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Saturday Evening Girls Bowl at Glensheen
Sara Galner's bowl on display in Glensheen mansion.



Saturday Evening Girls Pottery Discovered

There are many whispers that float around the Glensheen mansion in Duluth, Minn. Behind the private doors of the preserved estate, pockets of history lay unearthed. But every so often, Glensheen reveals a bit yet to be explored; the most recent discovery has been a rare piece of pottery done by a group known as “The Saturday Evening Girls” or “SEG.”

 

 
Sara Galner working in studio  
Sara Galner working in the studio of the Saturday Evening Girls.  

The bowl resides in Glensheen's Breakfast Room, where it is illuminated by the fresh sunlight that streams through the windows. The muted teal Rookwood Pottery walls encourage the natural greens to pronounce themselves from the body of the bowl. A specifically designed display was built to reflect the details of the bowl from the bottom and also highlight the hand-crafted images of people who line the circumference -- the presence of which are especially rare in the work of the SEG and of the piece’s artist, Sara Galner.

Galner’s work is well-known to SEG enthusiasts. The largest collection of her work is on display at the Boston Museum of Fine Art. Formed in the beginning of the 20th century by Paul Revere Pottery (named for their location related to the historic figure in Boston, Mass.), the SEG consisted of young immigrant women who were taught practical skills that provided an income for their families.

The pottery, which was discovered in a cabinet, is in excellent condition. The artisan bowl holds more than just a place of honor at Glensheen -- it also holds historical significance. How and when the piece was procured by the Congdon family is not precisely known, but marks in periodicals hint that the line of ceramics was well-regarded by the family. The style of the bowl is also unique and uncharacteristic of the guild’s style, which invokes a question of whether or not the piece was specially commissioned for the Congdon family.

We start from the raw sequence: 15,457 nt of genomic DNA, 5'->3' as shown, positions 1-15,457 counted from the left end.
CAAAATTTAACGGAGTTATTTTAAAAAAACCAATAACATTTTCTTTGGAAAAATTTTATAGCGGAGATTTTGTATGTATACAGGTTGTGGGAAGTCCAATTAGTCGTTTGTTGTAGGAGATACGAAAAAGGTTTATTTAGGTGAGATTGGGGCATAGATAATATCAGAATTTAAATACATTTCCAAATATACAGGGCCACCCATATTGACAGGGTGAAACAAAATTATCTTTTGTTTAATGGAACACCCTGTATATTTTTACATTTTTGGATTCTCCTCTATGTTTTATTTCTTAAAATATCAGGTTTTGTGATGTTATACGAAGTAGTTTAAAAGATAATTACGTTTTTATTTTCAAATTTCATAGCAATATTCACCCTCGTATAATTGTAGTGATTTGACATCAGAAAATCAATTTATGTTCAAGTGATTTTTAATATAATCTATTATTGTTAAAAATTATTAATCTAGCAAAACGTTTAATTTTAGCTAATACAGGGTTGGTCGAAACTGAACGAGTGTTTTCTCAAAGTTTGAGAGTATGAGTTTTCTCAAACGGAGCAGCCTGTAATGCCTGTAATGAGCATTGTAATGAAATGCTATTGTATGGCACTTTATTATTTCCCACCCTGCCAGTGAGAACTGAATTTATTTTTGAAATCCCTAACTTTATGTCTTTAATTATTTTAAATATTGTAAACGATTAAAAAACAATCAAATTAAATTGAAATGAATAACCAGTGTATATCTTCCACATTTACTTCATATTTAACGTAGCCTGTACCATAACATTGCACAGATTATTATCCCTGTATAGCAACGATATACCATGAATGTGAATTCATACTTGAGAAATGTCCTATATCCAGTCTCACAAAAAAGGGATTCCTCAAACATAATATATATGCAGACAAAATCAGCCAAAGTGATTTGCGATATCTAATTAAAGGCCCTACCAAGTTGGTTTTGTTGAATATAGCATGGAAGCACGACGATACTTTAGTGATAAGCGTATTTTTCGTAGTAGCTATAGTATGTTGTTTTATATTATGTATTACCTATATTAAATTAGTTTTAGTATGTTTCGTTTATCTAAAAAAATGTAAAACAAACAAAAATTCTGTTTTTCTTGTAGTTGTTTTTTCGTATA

Arden Weaver, associate dean of the School of Fine Arts, and interim art director of Glensheen Historic Congdon Estate, said, “It’s our first time taking a piece of artwork and displaying it in the style of an art museum [at the mansion],” He continued, “We hope to be able to create more displays so we can share more of our discoveries.”

Weaver is already working with several of the great house’s other treasures and intends to share them will the public. Along with the pottery already on display, the diaries of the Congdon family are available online for viewing and reading.

Other artifacts within the Congdon family house on the Great Lake may be patiently waiting to be rediscovered. But for now, it is time for Paul Revere Pottery and the Saturday Evening Girls to take their place in the sun.

About Glensheen, the historic Congdon estate
Along the shore of Lake Superior, a 7.6-acre expanse of wooded land enfolds the 39-room Jacobean Revival mansion that is Minnesota’s premier historic site. The interiors of the mansion have endured, boasting nearly all of the same furnishings and décor that graced the rooms when estate was completed in 1908. Even the formal gardens and naturalistic landscape retain much of their original design. At Glensheen, visitors are given a look at life in an affluent family home from the turn of the last century. Glensheen is listed on the National Register of Historic Places and is a Partner Place of the National Trust for Historic Preservation.

From May 25-Oct. 21, 2012, Glensheen mansion is open daily from 9 am to 4:30 pm; first tour begins at 9:30 am and the last tour begins at 4 pm. Glensheen offers a number of summer events, many of which are free. For tickets or more information, visit the Glensheen website, email Glensheen, or call 218-726-8910.

 

Written by Jessica Coffin, June 2012

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UMD home page editor, Cheryl Reitan, creitan@d.umn.edu

 
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